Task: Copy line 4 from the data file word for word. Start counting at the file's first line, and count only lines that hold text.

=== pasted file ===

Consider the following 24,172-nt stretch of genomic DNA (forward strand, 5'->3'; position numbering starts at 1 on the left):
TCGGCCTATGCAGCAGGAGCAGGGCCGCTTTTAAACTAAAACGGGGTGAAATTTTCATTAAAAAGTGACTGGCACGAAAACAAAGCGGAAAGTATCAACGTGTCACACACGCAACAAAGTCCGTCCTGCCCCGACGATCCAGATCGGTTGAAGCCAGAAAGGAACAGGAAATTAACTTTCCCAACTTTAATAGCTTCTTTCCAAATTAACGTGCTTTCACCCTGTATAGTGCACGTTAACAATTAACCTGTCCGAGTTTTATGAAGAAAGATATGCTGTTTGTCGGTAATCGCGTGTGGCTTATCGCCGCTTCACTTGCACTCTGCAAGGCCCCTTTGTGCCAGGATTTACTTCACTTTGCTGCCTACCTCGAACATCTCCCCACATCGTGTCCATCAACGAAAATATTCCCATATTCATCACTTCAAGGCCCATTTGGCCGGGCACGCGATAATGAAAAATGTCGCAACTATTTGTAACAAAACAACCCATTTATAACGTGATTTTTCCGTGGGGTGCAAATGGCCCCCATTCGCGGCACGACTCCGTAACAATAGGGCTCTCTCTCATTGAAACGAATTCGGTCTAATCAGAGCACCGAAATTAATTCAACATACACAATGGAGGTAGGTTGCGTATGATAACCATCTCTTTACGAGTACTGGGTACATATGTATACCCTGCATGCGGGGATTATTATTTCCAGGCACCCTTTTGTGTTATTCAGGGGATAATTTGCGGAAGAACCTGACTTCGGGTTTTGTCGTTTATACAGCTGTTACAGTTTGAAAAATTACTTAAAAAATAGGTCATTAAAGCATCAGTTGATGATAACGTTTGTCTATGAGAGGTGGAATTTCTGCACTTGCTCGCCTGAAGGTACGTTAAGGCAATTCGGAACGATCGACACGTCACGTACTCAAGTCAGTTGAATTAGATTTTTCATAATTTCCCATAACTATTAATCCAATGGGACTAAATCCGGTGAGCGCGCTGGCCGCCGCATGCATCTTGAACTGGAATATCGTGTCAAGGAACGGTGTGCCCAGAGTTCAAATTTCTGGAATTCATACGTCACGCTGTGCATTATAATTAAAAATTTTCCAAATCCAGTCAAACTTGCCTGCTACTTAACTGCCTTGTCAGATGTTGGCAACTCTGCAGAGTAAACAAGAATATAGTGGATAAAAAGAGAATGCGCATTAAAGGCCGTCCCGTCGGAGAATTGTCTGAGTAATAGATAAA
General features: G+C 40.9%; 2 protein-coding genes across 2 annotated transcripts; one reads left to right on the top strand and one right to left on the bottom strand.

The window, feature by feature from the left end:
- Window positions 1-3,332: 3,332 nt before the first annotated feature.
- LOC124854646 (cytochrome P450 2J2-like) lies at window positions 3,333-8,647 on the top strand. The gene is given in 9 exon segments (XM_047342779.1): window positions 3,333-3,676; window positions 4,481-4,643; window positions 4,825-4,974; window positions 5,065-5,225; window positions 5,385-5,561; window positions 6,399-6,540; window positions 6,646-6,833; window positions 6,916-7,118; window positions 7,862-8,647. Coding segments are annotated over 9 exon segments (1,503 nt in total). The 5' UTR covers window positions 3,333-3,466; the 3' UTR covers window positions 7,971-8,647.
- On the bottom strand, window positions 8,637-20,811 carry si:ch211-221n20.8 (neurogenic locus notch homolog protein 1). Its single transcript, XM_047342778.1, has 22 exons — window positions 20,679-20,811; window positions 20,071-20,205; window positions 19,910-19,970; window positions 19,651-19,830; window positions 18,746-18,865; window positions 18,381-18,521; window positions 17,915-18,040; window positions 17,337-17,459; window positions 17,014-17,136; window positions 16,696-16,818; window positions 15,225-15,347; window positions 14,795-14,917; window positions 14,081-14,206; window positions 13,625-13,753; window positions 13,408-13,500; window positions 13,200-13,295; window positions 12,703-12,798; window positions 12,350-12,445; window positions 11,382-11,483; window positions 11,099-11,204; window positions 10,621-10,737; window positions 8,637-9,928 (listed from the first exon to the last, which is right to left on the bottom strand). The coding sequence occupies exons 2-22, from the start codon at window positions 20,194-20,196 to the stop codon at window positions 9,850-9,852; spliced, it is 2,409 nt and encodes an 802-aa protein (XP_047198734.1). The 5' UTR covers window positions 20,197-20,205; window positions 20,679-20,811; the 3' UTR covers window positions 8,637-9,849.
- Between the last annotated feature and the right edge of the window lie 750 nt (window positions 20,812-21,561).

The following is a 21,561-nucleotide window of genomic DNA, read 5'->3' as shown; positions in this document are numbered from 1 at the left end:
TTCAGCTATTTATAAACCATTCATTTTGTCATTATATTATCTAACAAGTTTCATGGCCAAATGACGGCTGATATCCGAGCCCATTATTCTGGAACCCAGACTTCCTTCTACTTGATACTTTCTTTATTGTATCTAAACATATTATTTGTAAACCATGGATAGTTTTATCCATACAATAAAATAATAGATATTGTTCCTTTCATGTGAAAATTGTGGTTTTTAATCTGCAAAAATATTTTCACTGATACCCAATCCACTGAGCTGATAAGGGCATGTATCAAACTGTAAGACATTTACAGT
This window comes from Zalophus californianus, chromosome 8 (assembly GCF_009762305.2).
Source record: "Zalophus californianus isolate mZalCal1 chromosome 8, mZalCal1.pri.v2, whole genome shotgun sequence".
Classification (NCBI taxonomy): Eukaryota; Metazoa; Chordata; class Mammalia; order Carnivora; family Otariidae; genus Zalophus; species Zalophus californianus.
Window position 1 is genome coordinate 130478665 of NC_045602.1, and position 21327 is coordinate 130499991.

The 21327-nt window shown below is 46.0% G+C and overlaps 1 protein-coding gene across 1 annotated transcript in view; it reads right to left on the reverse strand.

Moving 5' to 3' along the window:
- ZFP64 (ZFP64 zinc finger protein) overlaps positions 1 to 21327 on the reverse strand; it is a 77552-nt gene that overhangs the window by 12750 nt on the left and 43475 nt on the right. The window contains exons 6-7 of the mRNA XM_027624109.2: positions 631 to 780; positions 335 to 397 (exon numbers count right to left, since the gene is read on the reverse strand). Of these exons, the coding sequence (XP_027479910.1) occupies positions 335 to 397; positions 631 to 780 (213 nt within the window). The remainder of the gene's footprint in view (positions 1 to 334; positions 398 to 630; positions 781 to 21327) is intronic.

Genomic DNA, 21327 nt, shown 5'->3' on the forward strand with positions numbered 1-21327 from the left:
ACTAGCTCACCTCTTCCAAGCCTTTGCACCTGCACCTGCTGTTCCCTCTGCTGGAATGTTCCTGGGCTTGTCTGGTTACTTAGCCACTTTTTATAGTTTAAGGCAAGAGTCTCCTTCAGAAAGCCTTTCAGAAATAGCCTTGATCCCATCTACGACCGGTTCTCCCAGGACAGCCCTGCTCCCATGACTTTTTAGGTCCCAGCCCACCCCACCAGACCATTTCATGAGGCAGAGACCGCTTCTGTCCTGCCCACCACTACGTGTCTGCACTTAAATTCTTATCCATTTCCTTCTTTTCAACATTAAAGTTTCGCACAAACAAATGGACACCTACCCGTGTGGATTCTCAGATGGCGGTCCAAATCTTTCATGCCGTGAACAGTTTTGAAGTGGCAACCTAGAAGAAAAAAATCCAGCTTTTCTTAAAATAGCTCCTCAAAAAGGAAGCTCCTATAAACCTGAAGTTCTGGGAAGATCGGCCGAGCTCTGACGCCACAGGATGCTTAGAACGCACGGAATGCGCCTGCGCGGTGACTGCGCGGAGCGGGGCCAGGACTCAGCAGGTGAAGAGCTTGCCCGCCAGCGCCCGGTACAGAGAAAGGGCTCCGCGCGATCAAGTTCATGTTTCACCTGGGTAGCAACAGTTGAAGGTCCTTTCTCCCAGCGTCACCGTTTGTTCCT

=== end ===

The window, feature by feature from the left end: